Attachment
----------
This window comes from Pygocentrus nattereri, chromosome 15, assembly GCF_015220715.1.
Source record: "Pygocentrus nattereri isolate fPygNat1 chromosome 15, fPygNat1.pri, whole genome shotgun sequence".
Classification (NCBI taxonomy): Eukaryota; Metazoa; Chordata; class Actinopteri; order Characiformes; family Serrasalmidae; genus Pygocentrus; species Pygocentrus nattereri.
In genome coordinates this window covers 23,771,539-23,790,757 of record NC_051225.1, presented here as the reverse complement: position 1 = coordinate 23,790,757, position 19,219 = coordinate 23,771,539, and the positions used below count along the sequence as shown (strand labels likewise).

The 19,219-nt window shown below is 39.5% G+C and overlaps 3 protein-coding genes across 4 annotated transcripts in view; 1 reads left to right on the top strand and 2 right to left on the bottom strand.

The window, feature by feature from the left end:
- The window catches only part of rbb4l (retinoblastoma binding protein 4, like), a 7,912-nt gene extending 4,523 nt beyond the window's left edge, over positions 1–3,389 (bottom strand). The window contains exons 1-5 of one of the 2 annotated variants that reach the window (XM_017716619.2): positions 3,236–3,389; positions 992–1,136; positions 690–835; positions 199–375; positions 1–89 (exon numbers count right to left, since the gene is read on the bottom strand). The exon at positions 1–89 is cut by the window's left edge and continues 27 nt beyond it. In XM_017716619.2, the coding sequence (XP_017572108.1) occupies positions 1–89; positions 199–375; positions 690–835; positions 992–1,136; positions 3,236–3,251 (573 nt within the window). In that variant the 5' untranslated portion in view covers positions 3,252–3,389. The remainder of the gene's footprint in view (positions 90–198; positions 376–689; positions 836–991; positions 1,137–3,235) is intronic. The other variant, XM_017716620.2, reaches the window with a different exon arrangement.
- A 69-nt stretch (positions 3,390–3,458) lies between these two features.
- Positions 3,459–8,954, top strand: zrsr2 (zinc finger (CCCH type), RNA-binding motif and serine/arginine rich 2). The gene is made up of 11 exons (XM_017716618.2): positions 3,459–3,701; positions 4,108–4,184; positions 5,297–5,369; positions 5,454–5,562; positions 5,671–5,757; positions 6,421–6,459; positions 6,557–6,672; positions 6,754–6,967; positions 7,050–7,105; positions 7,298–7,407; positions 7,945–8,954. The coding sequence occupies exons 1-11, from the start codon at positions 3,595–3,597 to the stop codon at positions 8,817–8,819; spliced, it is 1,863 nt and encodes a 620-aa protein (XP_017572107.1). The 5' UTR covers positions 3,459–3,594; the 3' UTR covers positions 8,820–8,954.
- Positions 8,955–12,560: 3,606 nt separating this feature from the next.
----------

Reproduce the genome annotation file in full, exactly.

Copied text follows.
This window comes from Pygocentrus nattereri, chromosome 15, assembly GCF_015220715.1.
Source record: "Pygocentrus nattereri isolate fPygNat1 chromosome 15, fPygNat1.pri, whole genome shotgun sequence".
Classification (NCBI taxonomy): Eukaryota; Metazoa; Chordata; class Actinopteri; order Characiformes; family Serrasalmidae; genus Pygocentrus; species Pygocentrus nattereri.
In genome coordinates this window covers 23,771,539-23,790,757 of record NC_051225.1, presented here as the reverse complement: position 1 = coordinate 23,790,757, position 19,219 = coordinate 23,771,539, and the positions used below count along the sequence as shown (strand labels likewise).

The 19,219-nt window shown below is 39.5% G+C and overlaps 3 protein-coding genes across 4 annotated transcripts in view; 1 reads left to right on the top strand and 2 right to left on the bottom strand.

The window, feature by feature from the left end:
- The window catches only part of rbb4l (retinoblastoma binding protein 4, like), a 7,912-nt gene extending 4,523 nt beyond the window's left edge, over positions 1–3,389 (bottom strand). The window contains exons 1-5 of one of the 2 annotated variants that reach the window (XM_017716619.2): positions 3,236–3,389; positions 992–1,136; positions 690–835; positions 199–375; positions 1–89 (exon numbers count right to left, since the gene is read on the bottom strand). The exon at positions 1–89 is cut by the window's left edge and continues 27 nt beyond it. In XM_017716619.2, the coding sequence (XP_017572108.1) occupies positions 1–89; positions 199–375; positions 690–835; positions 992–1,136; positions 3,236–3,251 (573 nt within the window). In that variant the 5' untranslated portion in view covers positions 3,252–3,389. The remainder of the gene's footprint in view (positions 90–198; positions 376–689; positions 836–991; positions 1,137–3,235) is intronic. The other variant, XM_017716620.2, reaches the window with a different exon arrangement.
- A 69-nt stretch (positions 3,390–3,458) lies between these two features.
- Positions 3,459–8,954, top strand: zrsr2 (zinc finger (CCCH type), RNA-binding motif and serine/arginine rich 2). The gene is made up of 11 exons (XM_017716618.2): positions 3,459–3,701; positions 4,108–4,184; positions 5,297–5,369; positions 5,454–5,562; positions 5,671–5,757; positions 6,421–6,459; positions 6,557–6,672; positions 6,754–6,967; positions 7,050–7,105; positions 7,298–7,407; positions 7,945–8,954. The coding sequence occupies exons 1-11, from the start codon at positions 3,595–3,597 to the stop codon at positions 8,817–8,819; spliced, it is 1,863 nt and encodes a 620-aa protein (XP_017572107.1). The 5' UTR covers positions 3,459–3,594; the 3' UTR covers positions 8,820–8,954.
- Positions 8,955–12,560: 3,606 nt separating this feature from the next.